China had its largest trade deficit since at least 1989 last month as Europe’s sovereign-debt turmoil damped exports and imports rebounded after a weeklong holiday.
The shortfall was $31.5 billion, the customs bureau said yesterday. Imports rose 39.6 percent from a year earlier, after a 15.3 percent slump in January, while exports increased 18.4 percent, the bureau said. Data in the first two months are distorted by the timing of the Lunar New Year holiday, which fell in January this year and February in 2011.
The data, along with lower-than-forecast inflation, industrial output and retail sales reported March 9, raise the odds PremierWen Jiabao will ease policies to support growth in the world’s second-biggest economy. Commerce Minister Chen Deming’s warning last week that boosting trade by 10 percent this year will require “arduous efforts” may also signal a slower pace of yuan gains as policy makers seek to aid exporters.
“Easing inflation and weakening economic activity send a strong signal for further loosening in the upcoming months,” said Shen Jianguang, Hong Kong-based chief greater China economist for Mizuho Securities Asia Ltd.
The government is likely to cut banks’ required reserves in March, the third reduction in four months, while appreciation in the yuan will be “difficult,” said Shen, who previously worked for the International Monetary Fund and European Central Bank.
China has allowed its currency to weaken against the dollar this year, aiding exporters, as Europe’s debt crisis clouds the outlook for overseas sales. Chen, speaking to reporters March 7, said the yuan exchange rate is in a reasonable range.
The nation may “appropriately” widen the yuan’s trading band to better reflect market supply and demand, People’s Bank of China Governor Zhou Xiaochuan said, according to a March 5 report by the official Xinhua News Agency.
The deficit was the first in a year and largest in data compiled by Bloomberg going back to 1990. The previous record shortfall during that time was $7.87 billion in February 2004. It compared with the median estimate for a $5.35 billion deficit in a Bloomberg News survey of 28 economists. Analysts forecast a 31.1 percent gain in exports from a year earlier and a 31.8 percent increase in imports.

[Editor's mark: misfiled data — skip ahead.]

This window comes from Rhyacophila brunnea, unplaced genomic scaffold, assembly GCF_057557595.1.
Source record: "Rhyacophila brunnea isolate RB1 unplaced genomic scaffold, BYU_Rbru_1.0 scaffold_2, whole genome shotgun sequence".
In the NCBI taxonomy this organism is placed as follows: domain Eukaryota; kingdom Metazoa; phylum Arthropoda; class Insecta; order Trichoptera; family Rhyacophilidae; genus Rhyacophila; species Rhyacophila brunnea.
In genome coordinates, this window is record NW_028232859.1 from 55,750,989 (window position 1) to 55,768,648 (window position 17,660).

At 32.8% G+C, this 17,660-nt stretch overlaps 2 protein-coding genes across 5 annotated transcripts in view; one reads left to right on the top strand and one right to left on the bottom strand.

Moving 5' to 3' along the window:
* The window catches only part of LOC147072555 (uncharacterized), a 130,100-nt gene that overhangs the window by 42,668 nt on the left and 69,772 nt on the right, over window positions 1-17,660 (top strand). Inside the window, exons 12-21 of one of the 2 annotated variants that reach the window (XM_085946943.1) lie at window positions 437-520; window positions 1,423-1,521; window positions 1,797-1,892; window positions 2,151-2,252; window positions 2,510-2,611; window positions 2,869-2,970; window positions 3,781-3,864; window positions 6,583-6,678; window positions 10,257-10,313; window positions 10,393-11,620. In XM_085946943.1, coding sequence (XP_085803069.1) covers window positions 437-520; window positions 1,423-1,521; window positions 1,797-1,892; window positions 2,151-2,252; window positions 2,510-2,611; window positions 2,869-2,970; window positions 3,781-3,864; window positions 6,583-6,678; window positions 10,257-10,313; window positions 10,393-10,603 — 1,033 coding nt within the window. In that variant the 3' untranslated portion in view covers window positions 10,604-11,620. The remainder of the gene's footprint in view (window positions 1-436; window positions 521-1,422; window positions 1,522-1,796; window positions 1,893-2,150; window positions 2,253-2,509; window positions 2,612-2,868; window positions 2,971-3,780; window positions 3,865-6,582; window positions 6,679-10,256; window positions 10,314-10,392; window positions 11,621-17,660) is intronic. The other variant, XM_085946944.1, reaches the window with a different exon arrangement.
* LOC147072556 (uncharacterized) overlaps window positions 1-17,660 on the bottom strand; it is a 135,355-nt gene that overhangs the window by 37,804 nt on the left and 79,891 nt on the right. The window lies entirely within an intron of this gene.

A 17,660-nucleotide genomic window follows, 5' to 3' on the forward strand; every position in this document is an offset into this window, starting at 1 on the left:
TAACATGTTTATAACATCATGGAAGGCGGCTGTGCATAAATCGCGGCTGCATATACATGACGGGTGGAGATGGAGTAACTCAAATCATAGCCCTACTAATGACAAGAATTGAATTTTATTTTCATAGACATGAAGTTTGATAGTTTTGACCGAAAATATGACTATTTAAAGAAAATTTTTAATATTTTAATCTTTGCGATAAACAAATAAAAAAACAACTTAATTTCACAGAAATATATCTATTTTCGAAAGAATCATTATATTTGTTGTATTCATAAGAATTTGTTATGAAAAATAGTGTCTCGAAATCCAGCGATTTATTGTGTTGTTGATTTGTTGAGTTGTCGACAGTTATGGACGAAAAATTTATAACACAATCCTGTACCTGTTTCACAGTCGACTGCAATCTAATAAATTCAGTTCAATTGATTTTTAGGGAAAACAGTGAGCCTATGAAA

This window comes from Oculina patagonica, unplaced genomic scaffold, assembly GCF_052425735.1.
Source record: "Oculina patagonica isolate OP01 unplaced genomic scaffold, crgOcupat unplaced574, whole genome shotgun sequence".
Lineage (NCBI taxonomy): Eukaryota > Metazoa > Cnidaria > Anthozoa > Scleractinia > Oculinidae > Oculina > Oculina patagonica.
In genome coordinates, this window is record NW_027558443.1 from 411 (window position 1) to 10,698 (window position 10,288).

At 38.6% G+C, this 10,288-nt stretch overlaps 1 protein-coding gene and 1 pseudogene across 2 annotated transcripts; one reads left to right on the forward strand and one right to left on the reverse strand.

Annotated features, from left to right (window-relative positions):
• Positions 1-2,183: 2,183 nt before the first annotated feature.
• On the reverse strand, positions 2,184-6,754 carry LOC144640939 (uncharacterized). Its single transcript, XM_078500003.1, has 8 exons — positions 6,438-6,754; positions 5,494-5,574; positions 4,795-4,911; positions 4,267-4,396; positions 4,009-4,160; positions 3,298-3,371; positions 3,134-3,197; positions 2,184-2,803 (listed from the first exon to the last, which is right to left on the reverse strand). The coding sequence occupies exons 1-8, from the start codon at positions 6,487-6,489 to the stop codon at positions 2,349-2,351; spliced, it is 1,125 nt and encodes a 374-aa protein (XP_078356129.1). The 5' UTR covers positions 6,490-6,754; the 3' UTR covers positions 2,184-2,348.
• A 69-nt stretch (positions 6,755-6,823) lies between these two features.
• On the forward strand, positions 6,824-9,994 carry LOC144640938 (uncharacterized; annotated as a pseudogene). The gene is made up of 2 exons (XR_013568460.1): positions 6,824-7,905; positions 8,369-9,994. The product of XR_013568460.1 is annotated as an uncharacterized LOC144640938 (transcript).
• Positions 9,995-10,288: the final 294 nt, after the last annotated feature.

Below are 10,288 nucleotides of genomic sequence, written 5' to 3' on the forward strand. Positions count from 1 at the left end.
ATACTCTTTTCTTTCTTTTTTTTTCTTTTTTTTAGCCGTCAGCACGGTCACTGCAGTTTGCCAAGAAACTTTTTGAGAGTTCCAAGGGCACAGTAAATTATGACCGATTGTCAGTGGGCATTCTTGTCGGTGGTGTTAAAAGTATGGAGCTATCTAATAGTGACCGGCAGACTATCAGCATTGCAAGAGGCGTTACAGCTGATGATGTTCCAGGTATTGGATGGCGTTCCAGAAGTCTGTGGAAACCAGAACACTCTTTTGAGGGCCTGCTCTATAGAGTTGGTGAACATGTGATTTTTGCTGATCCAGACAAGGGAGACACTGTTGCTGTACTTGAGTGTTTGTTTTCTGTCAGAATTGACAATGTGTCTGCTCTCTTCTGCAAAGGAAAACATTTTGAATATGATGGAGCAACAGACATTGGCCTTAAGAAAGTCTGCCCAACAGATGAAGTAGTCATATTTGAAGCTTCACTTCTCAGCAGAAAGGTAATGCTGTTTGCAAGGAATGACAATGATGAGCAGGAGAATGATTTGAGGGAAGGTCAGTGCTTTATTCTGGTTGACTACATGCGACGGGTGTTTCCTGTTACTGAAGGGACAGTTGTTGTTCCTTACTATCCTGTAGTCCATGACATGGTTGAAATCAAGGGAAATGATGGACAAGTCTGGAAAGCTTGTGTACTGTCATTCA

Some analysts lowered estimates for export growth after Chen said March 7 that outbound shipments rose about 7 percent over the first two months of the year, a figure confirmed in yesterday’s release. Nomura Holdings Inc. forecast a gain of 18.7 percent, while Societe Generale SA projected 18 percent.
The relatively fast nominal growth in trade resulted from the timing of the Lunar New Year, the customs bureau said. Including seasonal adjustments, exports in February rose 4 percent from a year earlier while imports gained 9.4 percent, it said.
Asian stocks gained March 9 on speculation China’s government will take steps to boost growth. The MSCI Asia Pacific Index (MXAP) rose 0.7 percent, while China’s benchmark Shanghai Composite Index increased 0.8 percent. The yuan rose 0.09 percent to 6.3107 against the dollar.
February exports totaled $114.5 billion, while imports were $146 billion. China’s shipments to the U.S. climbed 22.6 percent from a year earlier to $19.4 billion after a 5.4 percent gain the previous month, the data show. Imports from the U.S. jumped 43.4 percent to $11 billion.
Overseas sales to the European Union, China’s biggest market last year, rose 2.2 percent to $19.4 billion, after a 3.2 percent drop in January.
Imports of copper by China last month were the second- highest on record, the data showed, after the weeklong holiday slowed customs clearance in January.
Net crude oil imports increased to a record to meet rising demand as farmers prepare for the planting season and the government adds to emergency stockpiles. The average price of February’s crude imports was $112.39 a barrel, up from $92.28 in the same month last year, according to Bloomberg calculations.
Wen, in his state-of-the-nation work report to lawmakers at the National People’s Congress last week, said the government will “carry out timely and appropriate anticipatory adjustments and fine-tuning” of fiscal and monetary policies.
Suntech Power Holdings Co., the largest maker of solar panels, said increased competition and government subsidy cuts will lead to a first-quarter drop in shipments, according to a statement March 8 from the Wuxi, China-based company. Deliveries in the first quarter will decline by about 30 percent from the fourth quarter, it said.
The nation will still see a sizable trade surplus for the full year, as the deficit early in 2012 is largely seasonal, according to Song Yu, a Beijing-based economist with Goldman Sachs Group Inc.
--Zheng Lifei. With assistance from Ailing Tan in Taipei and Regina Tan, Huang Zhe, Helen Sun, Baizhen Chua, Huiwen Yang and Lily Lou in Beijing. Editors: Scott Lanman, Nerys Avery
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